High tunnels are one way for growers to modify the crop growth environment (Giacomelli, 2009). A high tunnel is defined as a plastic-covered, passively heated, walk-in, semipermanent structure (Jimenez et al., 2005). High tunnels offer some crop protection from insect infestations, rain, snow, and cold weather (Giacomelli, 2009). Generally, no supplemental or artificial heat source is used to create suitable conditions for crop production (referred to as passive-solar heating). The simplest and least-expensive design is a small high tunnel (e.g., 16 × 32 ft) that uses a single layer of translucent 6-mil polyethylene film, often treated with an ultraviolet light inhibitor, and that is constructed by the farmer on-site (Jimenez et al., 2005).
Most research in the United States has focused on crop production in high tunnels in the northeastern and mid-Atlantic states, including Pennsylvania (Lamont et al., 2003; Orzolek et al., 2004), New Jersey (Both et al., 2007), and Connecticut (Gent, 1992). Gent (1992) found that low irradiance limited production during the fall in high tunnels in the northeastern United States. Interest and research has expanded to other areas of the United States, including the Northwest (Borrelli et al., 2013) and Upper Midwest (Flavin Hodge et al., 2019). Research and literature on the use of these structures for winter production in medium- to high-elevation (1250 to 1700 m), semiarid areas of the Southwest (New Mexico, Arizona, and Colorado) is limited (Carey et al., 2009), although recent studies in New Mexico are encouraging (Hecher et al., 2014; Heyduck et al., 2019). Although northern latitude states experience long winters with short days and frequent overcast conditions, the southwestern United States has predominately sunny days. Even during winter, New Mexico receives 70% to 75% of the possible sunshine (New Mexico Climate Center, 2019). Due to geographic location and limited cloud cover, the Southwest receives more sunlight than any other region of the United States.
The use of high tunnels could allow New Mexico growers to extend greens production into the winter months and fill the winter production gap. Partially due to elevation, New Mexico winters are relatively cold and characterized by large annual and diurnal temperature ranges, low humidity, and low precipitation. Therefore, high tunnels could be used as a way of modifying the crop production environment in New Mexico, but detailed temperature information is limited.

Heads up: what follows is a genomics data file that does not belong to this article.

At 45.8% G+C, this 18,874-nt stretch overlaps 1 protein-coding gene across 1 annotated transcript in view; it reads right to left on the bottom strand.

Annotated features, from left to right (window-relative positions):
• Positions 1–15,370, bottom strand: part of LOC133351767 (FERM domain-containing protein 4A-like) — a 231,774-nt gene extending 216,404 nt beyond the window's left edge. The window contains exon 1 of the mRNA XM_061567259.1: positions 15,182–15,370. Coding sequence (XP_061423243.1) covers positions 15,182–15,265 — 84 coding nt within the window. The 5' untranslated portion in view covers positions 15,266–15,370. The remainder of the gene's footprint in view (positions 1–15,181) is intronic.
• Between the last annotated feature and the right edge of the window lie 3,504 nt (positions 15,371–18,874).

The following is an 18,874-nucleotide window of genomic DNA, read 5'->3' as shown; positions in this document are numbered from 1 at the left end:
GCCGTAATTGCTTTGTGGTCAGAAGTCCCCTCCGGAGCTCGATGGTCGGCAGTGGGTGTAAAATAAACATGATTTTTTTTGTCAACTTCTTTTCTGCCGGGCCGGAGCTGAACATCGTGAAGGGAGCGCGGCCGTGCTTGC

The air temperature inside a typical single-layer plastic high tunnel will drop to the same temperature as the outside air at night if there is no heat curtain (a curtain that is used to trap heat inside the high tunnel) or other source of supplemental heat (Both et al., 2007). Additional high-tunnel structural inputs could increase the capacity of the high tunnel to retain heat as the temperature drops during the night, but they will increase the cost of the structure. For example, a double layer of plastic film can insulate the sidewalls and roof of the high tunnel, and a thermal mass (such as water or rocks) can capture, retain, and release heat into the high tunnel at night. In a high-tunnel study comparing different tunnel designs and spring tomato (Solanum lycopersicum) plant sowing dates in Tokat, Turkey, it was found that a double-layer high tunnel had a higher tomato yield than a single-layer high tunnel, likely due to increased temperatures (Saglam and Yazgan, 2000).
Rowcovers typically increase temperatures 2 to 3 °C (Wells and Loy, 1993), and can also moderate temperature fluctuations. Air under rowcovers warms faster on cool mornings than ambient air in a high tunnel, and the heat is retained under rowcovers for longer in the afternoon (Wells and Loy, 1993).
Given the space limitations in high tunnels, extensive replicated testing of different species and varieties of horticultural crops is difficult. Environmental data can provide important baseline information used to describe the potential of high tunnels to support various crops grown during the winter. In this study, three passive-solar high-tunnel designs of different expense and expected heat-retention capacities were evaluated across three winter seasons (2009–12) in southern New Mexico near Las Cruces [U.S. Department of Agriculture (USDA) plant hardiness zone 8a (USDA, 2019a)] and north-central New Mexico at Alcalde [USDA plant hardiness zone 6a (USDA, 2019a)] for their capacity to provide a growing environment to produce a winter (October–March) crop: 1) a high tunnel with a single layer of woven polyethylene covering (SL), 2) a high tunnel with a double layer of woven polyethylene covering (DL), and 3) a high tunnel with a double layer of woven polyethylene covering plus a thermal mass of water barrels (DL+B).
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